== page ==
So, on the publisher page, there's a reading group guide with a couple fun questions. One that caught my eye was:

If you were Kaye, what gift would you have given to the kelpie if the broken carousel horse had not been available?


Jalilah | 4341 comments Mod
Leah wrote: "Jalilah wrote: "So I am curious how those of you who read Blacks other books find this one in comparison!"

The only other I've read is The Darkest Part of the Forest, but I liked i..."


I don't know how I missed your comment Leah!

I agree with what you say and also think The Darkest Part of the Forest is overall much better. In fact it is my favourite of all her YA Faerie books. When I talk in terms
grittiness I mean for me at the time I read it the first time and these types of books were new to me, but also the setting in New Jersey seemed so bleak, where are in the Darkest Part it seems like a pretty town in the forest.
About what gift to give the kelpie, good question! I'll have to think about it.
I am about to start the last book in her Folk of the Air trilogy, The Queen of Nothing. It doesn't have the greatest reviews. I definitely like her Modern Faerie tale series more than this series.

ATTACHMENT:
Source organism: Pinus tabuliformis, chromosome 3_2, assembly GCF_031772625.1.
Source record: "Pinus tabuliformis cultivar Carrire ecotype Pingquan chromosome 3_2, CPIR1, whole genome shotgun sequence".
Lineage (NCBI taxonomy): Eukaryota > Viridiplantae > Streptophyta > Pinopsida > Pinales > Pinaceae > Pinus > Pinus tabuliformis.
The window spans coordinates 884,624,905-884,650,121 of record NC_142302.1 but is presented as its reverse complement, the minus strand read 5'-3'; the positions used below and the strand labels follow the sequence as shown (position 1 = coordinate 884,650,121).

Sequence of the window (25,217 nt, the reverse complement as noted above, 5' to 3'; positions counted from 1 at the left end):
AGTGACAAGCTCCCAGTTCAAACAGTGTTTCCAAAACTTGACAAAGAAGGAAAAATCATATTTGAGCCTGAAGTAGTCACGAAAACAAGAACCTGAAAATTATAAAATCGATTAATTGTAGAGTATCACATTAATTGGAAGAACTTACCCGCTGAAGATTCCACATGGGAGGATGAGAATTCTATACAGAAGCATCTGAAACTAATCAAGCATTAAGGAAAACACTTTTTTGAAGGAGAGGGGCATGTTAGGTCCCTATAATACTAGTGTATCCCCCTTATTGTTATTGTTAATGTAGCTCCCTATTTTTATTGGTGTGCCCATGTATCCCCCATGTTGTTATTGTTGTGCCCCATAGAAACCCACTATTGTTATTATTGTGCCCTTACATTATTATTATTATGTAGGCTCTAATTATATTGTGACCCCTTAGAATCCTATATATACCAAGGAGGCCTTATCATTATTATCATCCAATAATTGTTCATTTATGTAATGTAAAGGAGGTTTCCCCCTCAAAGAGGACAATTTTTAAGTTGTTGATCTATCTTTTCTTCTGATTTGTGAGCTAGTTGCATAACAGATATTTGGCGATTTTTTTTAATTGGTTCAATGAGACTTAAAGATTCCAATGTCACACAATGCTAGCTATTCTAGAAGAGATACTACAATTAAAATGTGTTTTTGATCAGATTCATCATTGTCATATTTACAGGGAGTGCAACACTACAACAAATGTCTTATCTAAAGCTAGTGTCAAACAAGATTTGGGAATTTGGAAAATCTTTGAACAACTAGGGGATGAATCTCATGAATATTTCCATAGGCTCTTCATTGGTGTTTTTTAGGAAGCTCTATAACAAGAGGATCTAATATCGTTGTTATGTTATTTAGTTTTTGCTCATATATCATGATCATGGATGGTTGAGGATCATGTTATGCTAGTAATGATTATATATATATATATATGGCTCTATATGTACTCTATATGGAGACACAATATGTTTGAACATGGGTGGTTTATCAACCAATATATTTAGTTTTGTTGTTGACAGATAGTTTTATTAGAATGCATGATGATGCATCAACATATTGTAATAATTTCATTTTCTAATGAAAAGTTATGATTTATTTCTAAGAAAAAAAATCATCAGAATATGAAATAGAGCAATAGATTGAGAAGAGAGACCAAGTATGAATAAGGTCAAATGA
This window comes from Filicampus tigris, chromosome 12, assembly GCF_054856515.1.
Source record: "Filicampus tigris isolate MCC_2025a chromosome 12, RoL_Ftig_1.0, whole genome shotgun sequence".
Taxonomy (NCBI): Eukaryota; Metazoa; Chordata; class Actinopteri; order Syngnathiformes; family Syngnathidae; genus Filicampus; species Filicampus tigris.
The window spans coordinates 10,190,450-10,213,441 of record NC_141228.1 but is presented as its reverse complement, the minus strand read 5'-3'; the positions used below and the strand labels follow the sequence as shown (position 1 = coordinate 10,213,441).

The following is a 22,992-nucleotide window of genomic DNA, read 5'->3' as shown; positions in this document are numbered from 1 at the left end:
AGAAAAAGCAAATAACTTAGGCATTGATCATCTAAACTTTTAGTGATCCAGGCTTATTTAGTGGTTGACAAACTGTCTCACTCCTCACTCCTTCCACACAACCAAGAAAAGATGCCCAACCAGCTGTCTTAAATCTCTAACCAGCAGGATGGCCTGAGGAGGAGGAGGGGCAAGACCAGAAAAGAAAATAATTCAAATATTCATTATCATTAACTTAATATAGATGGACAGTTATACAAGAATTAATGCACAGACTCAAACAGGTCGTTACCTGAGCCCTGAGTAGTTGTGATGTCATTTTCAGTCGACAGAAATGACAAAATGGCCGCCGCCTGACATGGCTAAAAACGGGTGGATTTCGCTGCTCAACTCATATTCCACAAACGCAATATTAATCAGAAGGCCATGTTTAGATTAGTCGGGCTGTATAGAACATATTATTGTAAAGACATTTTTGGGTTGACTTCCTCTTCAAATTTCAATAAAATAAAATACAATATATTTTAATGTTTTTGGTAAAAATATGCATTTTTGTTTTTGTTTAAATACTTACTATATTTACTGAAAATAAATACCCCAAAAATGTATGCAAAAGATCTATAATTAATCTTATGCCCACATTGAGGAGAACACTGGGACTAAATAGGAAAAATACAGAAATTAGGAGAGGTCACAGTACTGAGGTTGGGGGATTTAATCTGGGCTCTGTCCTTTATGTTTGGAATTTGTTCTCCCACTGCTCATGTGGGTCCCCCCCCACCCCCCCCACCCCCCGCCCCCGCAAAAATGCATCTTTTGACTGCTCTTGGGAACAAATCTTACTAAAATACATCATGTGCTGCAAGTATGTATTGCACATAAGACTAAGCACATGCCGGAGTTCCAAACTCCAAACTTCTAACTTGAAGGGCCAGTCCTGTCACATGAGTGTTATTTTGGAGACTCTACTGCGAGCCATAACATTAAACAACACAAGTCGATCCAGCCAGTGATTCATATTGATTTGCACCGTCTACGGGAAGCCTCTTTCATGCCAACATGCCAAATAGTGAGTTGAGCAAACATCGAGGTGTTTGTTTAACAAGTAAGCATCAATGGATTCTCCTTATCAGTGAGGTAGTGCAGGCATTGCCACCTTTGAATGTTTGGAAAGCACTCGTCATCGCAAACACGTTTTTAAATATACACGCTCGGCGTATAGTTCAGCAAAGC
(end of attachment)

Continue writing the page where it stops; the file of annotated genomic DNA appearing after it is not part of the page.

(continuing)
Margaret | 3550 comments Mod
I just finished this last night. I was reading it at a really fast pace, but then I lost my book about 3 days ago, and I still haven't been able to find it! I did find the bookmark I was using, which is strange. So I ended up checking it out from the library and finishing it that way.

Janet's death really upset me! She reminded me of my eldest sister.

I agree with both of you--I enjoyed this one but not as much as Darkest Part of the Forest. I probably would've enjoyed it even more if I'd read it before I became so family with this kind of literature.

Like, why did they not know to avoid eating and drinking the fae food? Have they never read a fae book!? :)

I think I would've given the Kelpie some waterproof earbuds and some horse audiobooks--Black Beauty, The Black Stallion. Maybe horse movies too. :) A waterproof tablet. This would get expensive but I guess I'd steal the tablet and headphones if I were Kaye!